In the garden to them. President Nasser. Aiabaza "Dzhankaliz". Egypt, 1971-1972 (from the personal archive of VV Danilov):
The pilots of the 35 th ORAE performed hundreds of combat and training missions in Egypt. Not once had to meet with the air enemy - the Israeli Air Force aircraft.
On the squadron's account - the most successful air battle of the Soviet pilots during the stay of the air group in Egypt in 1970-72.
It was a classic case of a successful air ambush, a tactical device often used by the parties fighting in the skies over Suez.
25 June 1970, a pair of MiG-21 piloted by captains Nikolai Krapivin and Nikolai Salnik, using low altitude, secretly approached the Skyhawk A-4E attack aircraft, which marched on Ismailia (according to Israeli data, was already returning from the mission), and hit one of them is a rocket R-3С.
Initially, two Nikolai was credited with a complete aerial victory, but later it turned out that the downed attack aircraft still managed to reach Refidim airfield and get on the “forced” one.
Another question is whether it was restored after that?
However, 2 August 1970, after the notorious air battle between the Soviet and Israeli 30.07.1970 pilots, the commander of the USSR Air Force, Marshal P.Kutakhov, banned flights to the Suez zone, and meetings with Israelis in the sky practically ceased.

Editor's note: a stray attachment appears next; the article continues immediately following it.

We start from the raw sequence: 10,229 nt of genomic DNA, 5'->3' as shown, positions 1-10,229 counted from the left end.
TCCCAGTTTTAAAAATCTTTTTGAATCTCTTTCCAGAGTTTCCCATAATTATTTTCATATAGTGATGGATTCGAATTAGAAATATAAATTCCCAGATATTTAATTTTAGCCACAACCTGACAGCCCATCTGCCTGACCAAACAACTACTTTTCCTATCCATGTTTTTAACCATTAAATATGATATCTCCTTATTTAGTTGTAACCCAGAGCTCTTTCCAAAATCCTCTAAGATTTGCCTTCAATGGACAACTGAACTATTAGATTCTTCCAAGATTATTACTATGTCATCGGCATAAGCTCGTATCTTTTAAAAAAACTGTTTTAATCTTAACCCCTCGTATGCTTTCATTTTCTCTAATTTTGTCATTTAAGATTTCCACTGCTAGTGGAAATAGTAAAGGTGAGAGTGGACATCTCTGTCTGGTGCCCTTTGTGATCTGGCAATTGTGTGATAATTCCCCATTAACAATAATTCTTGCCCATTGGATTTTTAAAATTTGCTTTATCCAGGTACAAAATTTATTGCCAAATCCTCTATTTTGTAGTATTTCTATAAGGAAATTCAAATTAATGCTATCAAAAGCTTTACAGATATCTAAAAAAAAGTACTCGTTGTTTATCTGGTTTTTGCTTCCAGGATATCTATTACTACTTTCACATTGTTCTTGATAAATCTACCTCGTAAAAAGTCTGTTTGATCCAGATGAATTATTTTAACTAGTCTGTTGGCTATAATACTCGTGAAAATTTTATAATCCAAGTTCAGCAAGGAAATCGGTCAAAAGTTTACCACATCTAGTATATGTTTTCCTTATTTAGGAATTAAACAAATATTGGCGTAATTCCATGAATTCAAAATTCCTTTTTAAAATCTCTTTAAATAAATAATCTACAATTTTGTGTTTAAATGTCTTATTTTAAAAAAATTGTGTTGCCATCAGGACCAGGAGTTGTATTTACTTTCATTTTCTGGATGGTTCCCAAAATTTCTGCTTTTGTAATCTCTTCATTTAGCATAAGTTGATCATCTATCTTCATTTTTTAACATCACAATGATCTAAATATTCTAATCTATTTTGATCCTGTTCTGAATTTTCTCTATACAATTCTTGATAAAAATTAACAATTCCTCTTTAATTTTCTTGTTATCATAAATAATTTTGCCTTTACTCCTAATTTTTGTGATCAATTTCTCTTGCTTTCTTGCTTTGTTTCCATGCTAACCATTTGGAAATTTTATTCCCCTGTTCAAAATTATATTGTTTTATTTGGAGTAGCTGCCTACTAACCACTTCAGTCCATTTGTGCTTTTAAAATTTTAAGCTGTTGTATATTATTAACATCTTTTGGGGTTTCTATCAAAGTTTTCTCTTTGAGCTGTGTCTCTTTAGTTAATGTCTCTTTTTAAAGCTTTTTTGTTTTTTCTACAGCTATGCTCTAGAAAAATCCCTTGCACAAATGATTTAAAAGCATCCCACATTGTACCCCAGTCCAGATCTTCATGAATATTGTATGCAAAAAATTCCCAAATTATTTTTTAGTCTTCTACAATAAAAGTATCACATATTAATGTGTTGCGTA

During the "Egyptian business trip" killed four pilots 35 th ORAE, two in the first and second compositions.
The first squadron:
Deputy Squadron Commander Captain Vasilenko Alexander Ivanovich.
In Egypt, as part of the 35, a separate reconnaissance squadron was served by Major Vasilenko Alexander Ivanovich 1937, born in the Rostov region, Tavriya farm. He graduated from the Yeysk Flight School in 1957, then graduated from the Air Force Academy in Moscow (all schools, including the school, A. Vasilenko graduated with honors), after which he served in the Caucasus in the garrison of Mihai Tshakaya as commander squadron, from where he went to Egypt as part of 35 ORAE and died 12 February 1971 g. Posthumously awarded the Order of the Red Star. Buried in the Rostov region. Tavriya farm
Senior pilot captain Dmitrash Boris Afanasyevich died while performing combat training departure 16 July 1970.
He was born 26.05.1941 in the village of Chernothichi, Sosnytsky district, Chernihiv region, Ukrainian SSR. Graduated from Chernihiv Military Academy in 1964. Upon graduation, he was sent to serve in Vaziani (Transcaucasian Military District).
He was buried in his homeland - in the village of Chernotichi.
The second part of the squadron.
Captain Nikolay Filippenko died in September 1971.
The circumstances of his death could not be found out, however, they, most likely, are not related to the crash.
He graduated from the Kaczynski Military School in 1967.
Captain Konstantin Logvinenko died during a training flight while working out an air battle. It was not possible to find out the exact date of his death, as well as to find his photo.
According to the unconfirmed version, he was the son of the Soviet ace of the Great Patriotic War, Hero of the Soviet Union N.P.Logvinenko.
The personnel of the 35-th ORAE returned to their homeland in May-June 1972, and its planes were transferred to the Arab Air Force and continued to serve in the skies of the Middle East for many more years.